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Inland Empire Screening Party - Slow Start, Great Finish
LAists Elise and Heath arrived at the screening party for David Lynch's Inland Empire last night with an hour and a half to spare, thinking that would be plenty of time to get a good seat. We had forgotten that David Lynch's fans put the cult in cult movie. There was a line stretching around the entire courtyard, with some people having arrived early in the day to stake their claim. It was not a press event, as we had thought, but an open call-out. And when Lynch calls, they come running. There was a full bar, which makes waiting in line a good deal easier. Unfortunately, there were no "free drinks" as we had been led to believe. The only thing free was Dewars, and you needed a special black VIP wristband. I asked an usher how you know whether or not you know you are on the VIP list. He asked me, "Did David Lynch call you and tell you that you are on the VIP list?"
Immediately after seeing Lost Highways in the theatre, I had had the distinct feeling that David Lynch was playing a practical joke on the audience; that maybe it was all just a big experiment to see how much we would put up with. As every single person living in LA already knows, it was really hot and muggy yesterday. Standing in line sweating, my conspiracy theory seemed more and more feasible. Maybe Lynch was standing somewhere, hidden behind a screen, watching us and taking notes.
The screening room filled up quickly, and a number of us were herded into an overflow room. We were in the very last seats in the very last row of that very last room. I would guess that there were approximately 100 people who did not make it into either screening. A movie screen was set up on a tripod in the front of the room. With the lack of ventilation and the cement ceiling with exposed pipes, it had the distinct feeling of watching home movies in your uncle's basement. Then there was one of those hilarious moments of total surrealism that made everything worthwhile.
David Lynch was introduced onscreen and read a rambling, beautiful, and probably meaningful "thought" in his intense, slightly lisping monotone before launching into an amazing musical performance. He and his musical partner sat at a pair of keyboards and began playing low, drawn-out notes. You know how some keyboards have rhythm settings on them, like "Bossanova"? Theirs were set on "diggereedoo". The sonar-like vibrations were so low the fillings in my teeth rattled. The sound was literally painful. Many people covered their ears and fled the room. If you are wondering why the video is shaking, it is because I was laughing hysterically. The only thing that could have improved that performance was if I had been in the main room to see it live, where people had to keep straight faces.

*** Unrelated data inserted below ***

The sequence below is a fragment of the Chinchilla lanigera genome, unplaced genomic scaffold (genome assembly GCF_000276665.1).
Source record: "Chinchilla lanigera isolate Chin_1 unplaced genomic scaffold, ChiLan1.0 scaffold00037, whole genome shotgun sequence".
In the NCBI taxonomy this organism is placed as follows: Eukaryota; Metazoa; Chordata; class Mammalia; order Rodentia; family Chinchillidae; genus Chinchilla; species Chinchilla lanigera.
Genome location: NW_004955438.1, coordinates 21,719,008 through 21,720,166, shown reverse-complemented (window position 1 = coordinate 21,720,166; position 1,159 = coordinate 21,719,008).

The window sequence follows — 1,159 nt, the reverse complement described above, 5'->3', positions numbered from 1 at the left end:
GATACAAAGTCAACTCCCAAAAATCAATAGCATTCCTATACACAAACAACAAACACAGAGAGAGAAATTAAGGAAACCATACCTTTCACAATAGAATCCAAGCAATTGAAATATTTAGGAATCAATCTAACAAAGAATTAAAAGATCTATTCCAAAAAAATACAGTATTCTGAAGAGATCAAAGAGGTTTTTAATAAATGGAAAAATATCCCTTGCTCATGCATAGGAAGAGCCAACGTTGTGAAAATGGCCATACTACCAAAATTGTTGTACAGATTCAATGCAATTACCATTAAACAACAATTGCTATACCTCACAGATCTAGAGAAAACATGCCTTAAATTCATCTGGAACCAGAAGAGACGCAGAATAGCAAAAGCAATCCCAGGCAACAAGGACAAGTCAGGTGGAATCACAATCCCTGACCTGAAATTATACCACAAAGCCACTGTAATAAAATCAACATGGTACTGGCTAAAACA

When Grace Zabriskie, who is currently playing Lois Henrickson on HBO's Big Love, appeared onscreen giving the camera, long, baselessly meaningful looks and I realized that we could drink in the overflow room, the party really started. Since I was in the back corner, I could wander in and out to the courtyard bar without bothering anyone. Outside, Hacienda Prints was silkscreening free T-shirts to order, and there was a table selling David Lynch coffee along with the usual merch. Every time I wandered back into the movie, I felt like I had missed something really elemental to the plot, but I feel like that during every David Lynch movie anyways.
Afterwards, there was a Q&A stage set up. I was a little concerned I wouldn't even be able to get near the stage. But one of the things about a site hosting an unfamiliar event is that besides disorganization, there is also a certain laxness in security because they don't know what to watch for. So along with a few other photographers, I stepped backstage. I usually dress in black when I plan to be in a photo pit, so I am not distracting. But tonight in homage to Lynch I had worn the most insane print I could find. David Lynch could not resist staring at it, and I could tell he was thinking, "That woman is absolutely hideous and she has no idea at all. How fantastic." He whispered and cooed with a coterie of cheerleeder-ish girls, putting his arms around them and laughing. I asked one of the girls who they were, and she said, "We're the Valley Girls." When she saw my blank reaction, she said, "We're in the movie" with a slight undertone of "Duh." I asked excitedly, "Oh my God! Are you going to dance?" She reverted back to flirtatiousness, "If you're lucky."
Lynch responding to a question about the hour's worth of extras on the DVD:
The Q&A was short, but not disappointingly so, because everyone was pretty tired by this time. There were about five questions from the host, and about five more from the audience. Lynch's responses were good-natured and succinct. Then the Valley Girls came out and ended things with a bang.
When we were first discussing this movie, I had joked, "I can probably review it right now without knowing anything about it..."
Are they the same person? And what is the deal with the fish?
My review still stands, with just one small adjustment:
Are they the same person? And what is the deal with the bunnies?
To read Heath's slightly more indepth review, click here.
All photos and videos taken by Elise Thompson for LAist
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